I was going to leave this till the new year but I figured it’s a good place to close one year and enter into the spirit of the next where discussions about what isn’t and what is football fiction should continue unabated. Ferociously even, if I can manage it.
David Walliams has written a book about a boy who plays football. A boy who plays football and likes wearing dresses. In the interests of additions to the shelf, thesimplestgame thought we’d better take a look at it.
David Walliams is the tall one from Little Britain . While that should tell you about the level and style of humour in the book, for the sake of context, had you not seen the very popular BBC (now stateside) series, he’s a straight man more comfortable wearing dresses than talking about football. Still he’s had a crack (oh dear, apologies).
The Boy In The Dress has done well as far as bookshops are concerned and it should. It’s funny, touching, heart-warming, sweetly delivered to its intended audience and, possibly best of all, has potential for controversy.
I lost the very stiff woman I was trying to sell it to at ‘…and he likes wearing dresses’. Odd in itself because I imagined Australians more tolerant of cross-dressing than they are of football. That’s if it is cross dressing, for kids this age it probably still qualifies as dressing up, doesn’t it?
Back to the book…Its a delight to read. And not, as your brain leaps into panic at my flagrant use of the term ‘cross-dressing’, about a boy with a sexual identity crises. He just likes wearing dresses. Make up, eyelashes, tights, heels and dresses. He likes playing football too. Almost as much as he likes wearing dresses, which is just as well, because it’s his football prowess that wins his detractors over in the end. That would be a spoiler to some, but only a few, discerning readers.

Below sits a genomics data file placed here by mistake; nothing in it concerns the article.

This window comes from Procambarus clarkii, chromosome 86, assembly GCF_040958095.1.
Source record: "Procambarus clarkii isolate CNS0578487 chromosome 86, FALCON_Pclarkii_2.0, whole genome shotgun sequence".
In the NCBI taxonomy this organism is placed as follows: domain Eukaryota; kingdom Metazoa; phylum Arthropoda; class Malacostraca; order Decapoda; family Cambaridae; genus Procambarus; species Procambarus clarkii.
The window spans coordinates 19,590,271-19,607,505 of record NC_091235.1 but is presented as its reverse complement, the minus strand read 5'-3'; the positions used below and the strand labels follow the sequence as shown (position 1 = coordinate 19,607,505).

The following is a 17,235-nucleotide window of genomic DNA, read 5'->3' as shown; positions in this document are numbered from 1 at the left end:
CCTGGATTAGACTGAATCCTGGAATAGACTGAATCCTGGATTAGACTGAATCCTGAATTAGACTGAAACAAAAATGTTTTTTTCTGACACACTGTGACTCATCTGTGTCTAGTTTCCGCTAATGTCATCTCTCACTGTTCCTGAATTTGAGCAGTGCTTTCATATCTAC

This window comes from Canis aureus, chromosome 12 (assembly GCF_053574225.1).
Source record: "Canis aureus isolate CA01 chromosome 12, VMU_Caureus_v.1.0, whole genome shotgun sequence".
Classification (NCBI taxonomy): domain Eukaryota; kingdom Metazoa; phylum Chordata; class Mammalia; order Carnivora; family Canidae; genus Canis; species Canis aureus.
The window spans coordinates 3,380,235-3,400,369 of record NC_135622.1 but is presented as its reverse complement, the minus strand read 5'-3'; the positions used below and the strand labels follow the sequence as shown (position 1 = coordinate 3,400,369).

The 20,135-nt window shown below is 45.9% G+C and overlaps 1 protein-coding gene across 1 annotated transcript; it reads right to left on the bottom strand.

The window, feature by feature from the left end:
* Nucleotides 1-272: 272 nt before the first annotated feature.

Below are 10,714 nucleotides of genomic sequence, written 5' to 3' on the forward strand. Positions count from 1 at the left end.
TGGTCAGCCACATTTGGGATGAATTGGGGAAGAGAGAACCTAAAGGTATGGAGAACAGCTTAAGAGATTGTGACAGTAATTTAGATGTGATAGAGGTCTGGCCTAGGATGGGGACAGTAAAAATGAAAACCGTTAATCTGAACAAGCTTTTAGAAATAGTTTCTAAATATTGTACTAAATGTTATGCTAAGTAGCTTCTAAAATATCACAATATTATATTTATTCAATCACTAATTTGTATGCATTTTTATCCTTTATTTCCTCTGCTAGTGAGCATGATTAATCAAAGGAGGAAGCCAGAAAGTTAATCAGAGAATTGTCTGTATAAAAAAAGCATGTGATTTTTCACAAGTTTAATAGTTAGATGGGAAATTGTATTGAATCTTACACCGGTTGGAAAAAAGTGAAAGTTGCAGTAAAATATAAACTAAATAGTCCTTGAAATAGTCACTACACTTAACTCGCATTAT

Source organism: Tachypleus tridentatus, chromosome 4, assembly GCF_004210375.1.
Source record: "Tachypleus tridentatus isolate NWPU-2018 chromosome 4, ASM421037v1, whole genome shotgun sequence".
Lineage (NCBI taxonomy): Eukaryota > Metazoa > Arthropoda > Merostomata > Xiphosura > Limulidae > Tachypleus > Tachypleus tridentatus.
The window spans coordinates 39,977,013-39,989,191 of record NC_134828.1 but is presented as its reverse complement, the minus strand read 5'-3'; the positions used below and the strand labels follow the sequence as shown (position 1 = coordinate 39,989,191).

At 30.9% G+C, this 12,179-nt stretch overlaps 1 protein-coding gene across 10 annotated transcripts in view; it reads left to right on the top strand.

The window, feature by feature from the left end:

See his Mum’s gone, his Dad, a fairly hefty cardboard cut-out of an earnest and fairly typical embodiment of overtly masculine fatherliness – he likes football a lot too, but he doesn’t do boys in dresses – (apologies again for inappropriate word choice) is left to look after the boy in the dress and his rough ’n ready big brother.
When he’s sent to detention the boy meets a girl. She’s only the school’s coolest, most beautiful girl. The girl he’s had crush on since like forever. They make friends and she seduces him out of his clothes and into her best frocks with a pile of Italian Vogues and a nice shade of lippy. Before anyone realises what’s going on, he’s become The Boy in the Dress in class, at his own school, where he poses as a female French exchange student until he falls over and shakes his wig loose.
Importantly, he’s also the school’s star footballer. His skills allow him some Shane Warnesque leeway when his couturian adventures are unveiled. Before the stumble, he plays a few games and even scores a couple of goals, which help get his teammates to the grand final. With his teammates needing him and the headmaster having banned him for all their blushes, Williams promises and delivers an excellent resolution opportunity for the whole will-he/won’t-he-play, will-they/won’t-they-win scenario.
Walliams’ description of the football can be painful and may even be excused when the narrator openly announces early doors (page 28) that he knows nothing about the game. Its an effective way to reduce audience expectations – this is not a sports novel. In fingering the flaw Williams essentially highlights the football as the vehicle that gains the protagonist understanding (from his family), ‘forgiveness’ (the awful general societal kind) and acceptance in his local community. It also lets Walliams make one of those oft used, parochially English, self-deprecatory joking truths designed to smooth the sharp edges off a blatant lack of competence.
That’s not to say that Walliams is lacking in competence. He’s a funny man and he writes well. It’s just his football knowledge that’s tosh. I would imagine in terms of a football fiction perspective his efforts have, at the very least, taken the game to new audiences. That has to be commended and as a result we’d have to say The Boy In The Dress has found a home on the shelf.
Be safe in your bringing the year in. Nurse your hangovers with Irn Bru if you can and if you can’t, we hope you don’t suffer too badly. All the best from thesimplestgame.